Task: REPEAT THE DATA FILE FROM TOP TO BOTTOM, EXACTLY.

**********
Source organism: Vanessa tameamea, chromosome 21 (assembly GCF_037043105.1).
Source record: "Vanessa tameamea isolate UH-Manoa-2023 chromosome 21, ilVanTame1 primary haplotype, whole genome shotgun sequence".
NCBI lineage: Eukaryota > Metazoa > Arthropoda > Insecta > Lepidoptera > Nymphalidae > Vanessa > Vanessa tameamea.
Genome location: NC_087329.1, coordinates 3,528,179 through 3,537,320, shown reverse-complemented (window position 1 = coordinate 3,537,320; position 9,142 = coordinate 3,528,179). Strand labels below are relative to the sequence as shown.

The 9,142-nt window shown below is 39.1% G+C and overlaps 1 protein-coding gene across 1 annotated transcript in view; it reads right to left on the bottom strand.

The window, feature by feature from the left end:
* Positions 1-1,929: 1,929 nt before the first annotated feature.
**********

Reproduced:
Source organism: Vanessa tameamea, chromosome 21 (assembly GCF_037043105.1).
Source record: "Vanessa tameamea isolate UH-Manoa-2023 chromosome 21, ilVanTame1 primary haplotype, whole genome shotgun sequence".
NCBI lineage: Eukaryota > Metazoa > Arthropoda > Insecta > Lepidoptera > Nymphalidae > Vanessa > Vanessa tameamea.
Genome location: NC_087329.1, coordinates 3,528,179 through 3,537,320, shown reverse-complemented (window position 1 = coordinate 3,537,320; position 9,142 = coordinate 3,528,179). Strand labels below are relative to the sequence as shown.

The 9,142-nt window shown below is 39.1% G+C and overlaps 1 protein-coding gene across 1 annotated transcript in view; it reads right to left on the bottom strand.

The window, feature by feature from the left end:
* Positions 1-1,929: 1,929 nt before the first annotated feature.